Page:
The enlightened call a person wise when all his undertakings are free from anxiety about results.

— Krishna in The Gita

The mind is everything. What you think you become.
— Buddha



Thursday, 8 July 2010

Daane daane par likha hai...

Sometimes the most ordinary situations can drive home profound truths. A friend, who lives in Bur Dubai, often walks about two kilometres in the evening to reach the creekside to feed atte ki goliyan (tiny balls made from wheat dough) to fish.
She claims it’s one of the most satisfying activities she can think of.
Last evening I decided to join her, never mind the choking humidity. She led me through the narrow corridors of Meena Bazar and the charming old souk. By the time we reached the spot, near Bank of Baroda, I was soaked in sweat. “Never mind,” my friend said brightly. “A little trouble to make the fish happy.”
She handed me some of the wheat balls that she had carried from home and instructed me to throw them one by one over the railing at the creek water below, where I could see shoals of small, black fish. Next to us was a Filipino gentleman, engaged in the same activity.
I was a bit worried whether it was illegal to feed fish with homemade atte ki goliyan.
But my friend pooh-poohed the thought by saying “we are engaged in a noble cause.”
So there we were, gently throwing the balls one by one at the eager fish that would gobble up the feed in the twinkling of an eye. It was a nice experience indeed, meditation-like, to stand quietly by the water feeding the fish and watching them glide and swim in the water.
Next I saw were some pigeons trying to scoop up the stray wheat balls that had landed on the wet embankment. But no sooner would the pigeons catch the balls in their beaks, the damp wheat would slip out and fall into the water to be gulped down by the fish.
When I pointed it out to my friend, she wisely remarked: “Daane daane par likha hai, khane walon ka naam.” You’ll get something only if it’s meant for you.
Truer words were never spoken.

13 comments:

  1. True. Bhale hi daana piskar atte ke goliyan ban jaaye:D
    Really, being close to Nature is one of the most refreshing forms of relaxation. Feeding birds or fish or any other animal( which is not caged) helps to settle the mind, think clearly and have a retrospection.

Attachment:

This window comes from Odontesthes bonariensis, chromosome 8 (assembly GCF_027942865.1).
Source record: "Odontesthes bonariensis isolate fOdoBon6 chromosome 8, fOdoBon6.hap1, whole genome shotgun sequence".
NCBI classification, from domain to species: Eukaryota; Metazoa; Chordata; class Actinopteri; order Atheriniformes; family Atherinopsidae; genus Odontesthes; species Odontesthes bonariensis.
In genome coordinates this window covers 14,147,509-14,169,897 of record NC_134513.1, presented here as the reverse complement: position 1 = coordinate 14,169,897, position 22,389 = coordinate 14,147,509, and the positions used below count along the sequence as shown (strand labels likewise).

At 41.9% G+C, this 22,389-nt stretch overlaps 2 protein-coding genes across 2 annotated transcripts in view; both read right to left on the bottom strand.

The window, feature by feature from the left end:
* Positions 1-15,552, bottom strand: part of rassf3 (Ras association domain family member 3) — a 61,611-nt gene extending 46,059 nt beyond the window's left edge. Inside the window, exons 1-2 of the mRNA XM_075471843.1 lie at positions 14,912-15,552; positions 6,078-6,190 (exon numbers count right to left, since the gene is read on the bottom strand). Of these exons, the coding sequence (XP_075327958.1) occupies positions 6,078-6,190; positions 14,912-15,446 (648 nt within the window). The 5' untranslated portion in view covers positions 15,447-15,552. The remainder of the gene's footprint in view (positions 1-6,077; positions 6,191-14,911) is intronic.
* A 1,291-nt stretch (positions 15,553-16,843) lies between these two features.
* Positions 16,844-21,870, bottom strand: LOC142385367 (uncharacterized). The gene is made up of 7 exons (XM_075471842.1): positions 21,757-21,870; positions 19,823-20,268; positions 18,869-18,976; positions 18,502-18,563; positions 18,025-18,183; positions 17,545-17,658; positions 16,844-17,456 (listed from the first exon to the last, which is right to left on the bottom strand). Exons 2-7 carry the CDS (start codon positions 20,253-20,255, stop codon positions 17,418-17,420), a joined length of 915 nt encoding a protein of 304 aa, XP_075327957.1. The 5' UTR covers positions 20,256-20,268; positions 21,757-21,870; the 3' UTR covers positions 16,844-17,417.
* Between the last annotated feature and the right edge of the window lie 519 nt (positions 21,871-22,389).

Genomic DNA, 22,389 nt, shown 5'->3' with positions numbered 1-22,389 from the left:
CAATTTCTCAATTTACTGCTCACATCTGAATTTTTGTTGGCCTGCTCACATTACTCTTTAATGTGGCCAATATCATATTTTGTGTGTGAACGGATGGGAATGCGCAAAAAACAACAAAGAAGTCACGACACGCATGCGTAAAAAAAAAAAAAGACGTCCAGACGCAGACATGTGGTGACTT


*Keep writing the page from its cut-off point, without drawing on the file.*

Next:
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  2. But that is true.
    As for feeding the fish is concerned, it seems to be a ritual Hindus observe.A couple of years back, we had gone to Haridwar and it was a common sight there.
    I think, even Buddhists follow this ritual.

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  3. The pigeons should have used dry towels first!

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  4. yeh to sach ha, even my grand pa used to say the same thing.

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  5. bilkul sach hai ye.. nice blog title.. :))

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  6. so true & pass my smile to ur freind too :)

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  7. Hi. Good one! You are a keen observer where most of the people dont take a note of happenings in the routine life. Most of your blogs are on day to day incidents. I look forward to read your book waiting to be published.

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  8. Such a nice blog. Nice you landed on mine, other wise I would have missed this wonderful post. The tile is so meaningful. Writing style is simple and beautiful.Following you.

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  9. Hi,
    Thanks for visiting my blog.
    I write about everyday life mostly. I have been writing for quite some time in windows live. com, and only now I have started posting some blogs here. I like travelling and write mostly about places visited by me.
    This a nice blog, very profound. Every time I am cooking rice or eating rice I always seem to remember these lines.
    Rama.

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  10. Good day!
    Interesting blog!
    Thank YOU for Your comment.

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  11. I loved your blog Neena, your post is very interesting, simple things in life can take us towards such deep conclusions :) its amazing!
    Thanks for visiting my blog, would definately be visitn your blog from now on :)
    Hey another interesting thing about your post is that I got to know that even Dubai has a meena bazaar;)

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